Toothless was patient—but just barely so—for the few minutes it took Hiccup to gulp down a breakfast of bland-tasting gruel. It was warm, at least, and that warmth inside him helped to take the edge off his aches. After he had eaten, he bundled himself up in a few extra layers of fur and wool, and wincingly knelt on his good knee to buckle on Toothless’ saddle and tailfin.
The moment they were outside, and he was on Toothless’ back, the dragon took off like a shot.
Hiccup thought Toothless would be content with the exercise of a few leisurely laps around the island, but the Night Fury had other ideas. He sailed out over the harbor and kept going, plunging into the chilly fog that had begun to roll in from the ocean. His rider protested, tried to turn him back, but Toothless only flicked his ears and shook his head; and after all, there was really no arguing with a dragon who not only had you hundreds of feet in the air, but half a mile out to sea. So Hiccup resigned himself, moodily pulling his hood up close around his face in the biting wind, and waited to see where the obstinate reptile was so intent on taking him.
After a half-hour flight through the damp, heavy fog, Hiccup finally began to make out the dim outline of a neighboring island ahead. Toothless descended, gliding down toward a forest clearing in the island’s hinterlands, and alighted in the grass with hardly a bump.
Bemusedly Hiccup slid down off of Toothless’ back, taking in the scenery. The trees that ringed the clearing were mostly conifers, but among them stood a few others with pale almond-shaped leaves and slim, silvery trunks. The grass of the clearing itself was still green, and it was not yet too late in the season for a scattering of wildflowers. It was really a rather pretty place… but at the moment, Hiccup felt his own bed would be much prettier.
“Okay. So, what are we… whoa!”
Hiccup had barely gotten himself clear of Toothless’ stirrups when the dragon sprang forward, galloping across the grass with a reptilian yrrrf sound. For one alarming moment, the boy thought Toothless was about to take off into the woods; but instead, he skidded to a halt below the nearest of the silver trees. Rising on his haunches, he stretched his long body upward, resting his forepaws against the trunk as high up as he could reach… and he raked his talons viciously down the length of the smooth bark.
His human companion watched incredulously as he attacked the tree with all the vigor of a cat on a scratching post, sending curls of tree bark raining down around the roots.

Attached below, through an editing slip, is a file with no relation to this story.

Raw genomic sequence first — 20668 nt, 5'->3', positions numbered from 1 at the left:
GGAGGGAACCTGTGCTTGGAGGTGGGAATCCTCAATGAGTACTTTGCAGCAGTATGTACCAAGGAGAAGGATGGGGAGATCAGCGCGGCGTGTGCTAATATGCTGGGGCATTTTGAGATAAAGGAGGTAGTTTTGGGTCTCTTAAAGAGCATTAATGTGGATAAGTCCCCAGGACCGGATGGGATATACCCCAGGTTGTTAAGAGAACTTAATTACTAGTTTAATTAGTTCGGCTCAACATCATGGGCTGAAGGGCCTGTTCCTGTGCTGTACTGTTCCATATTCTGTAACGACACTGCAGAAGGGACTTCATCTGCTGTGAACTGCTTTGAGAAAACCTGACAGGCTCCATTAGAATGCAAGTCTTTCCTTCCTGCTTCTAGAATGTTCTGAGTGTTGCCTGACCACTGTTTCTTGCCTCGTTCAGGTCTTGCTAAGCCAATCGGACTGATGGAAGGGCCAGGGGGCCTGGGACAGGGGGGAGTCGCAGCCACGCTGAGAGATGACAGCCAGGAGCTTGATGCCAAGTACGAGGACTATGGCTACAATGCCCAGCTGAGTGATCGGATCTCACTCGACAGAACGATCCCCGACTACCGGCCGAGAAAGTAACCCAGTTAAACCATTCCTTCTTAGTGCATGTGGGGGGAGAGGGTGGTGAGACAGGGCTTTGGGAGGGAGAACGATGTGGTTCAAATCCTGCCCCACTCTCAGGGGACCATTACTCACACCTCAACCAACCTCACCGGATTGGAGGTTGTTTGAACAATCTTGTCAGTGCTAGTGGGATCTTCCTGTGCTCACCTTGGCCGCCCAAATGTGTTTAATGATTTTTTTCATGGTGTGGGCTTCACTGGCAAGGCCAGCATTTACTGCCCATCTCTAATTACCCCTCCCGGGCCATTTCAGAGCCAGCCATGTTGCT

“Toothless! Did you seriously drag me all this way just so you could sharpen your claws on a tree?” Hiccup limped closer, his fists clenched. “Why here? What’s wrong with the trees on Berk? You crazy bat-lizard, what were you thinking?”
Toothless ignored the tirade completely—and it was clear that interfering with a dragon in the act of exercising his long, sharp claws was not an option any sane person would contemplate. Seething with futile irritation, Hiccup sat down on top of a flat stone, and massaged the sore stump of his left leg as he waited for Toothless to satisfy himself.
At least the climbing sun was bright, burning off the fog and warming the clearing. After a few minutes, Hiccup sprawled on his back and let his eyes close, strangely lulled by the rhythmic sounds of dragon claws scraping against wood.
He must have dozed off. His next awareness was of a familiar nudge—this time against his side instead of his hand. He flinched awake and sat up. It took him a moment to remember that he was angry with Toothless, but as he did, he turned to face the reptile with a scowl.
The reproach he was about to deliver never made it past his lips. Toothless had that eager-puppy look again, the same as when he begged to take the flight that had brought them here; but this time, instead of his saddle, a large clump of the stripped tree bark was clutched between his teeth. The thin, papery shreds he had ripped from the trunk dangled from his jaws like confetti.
Toothless dropped the mess in front of the rock. His tail waved back and forth slowly. He bobbed his head forward, just as he used to do when offering Hiccup a regurgitated fish.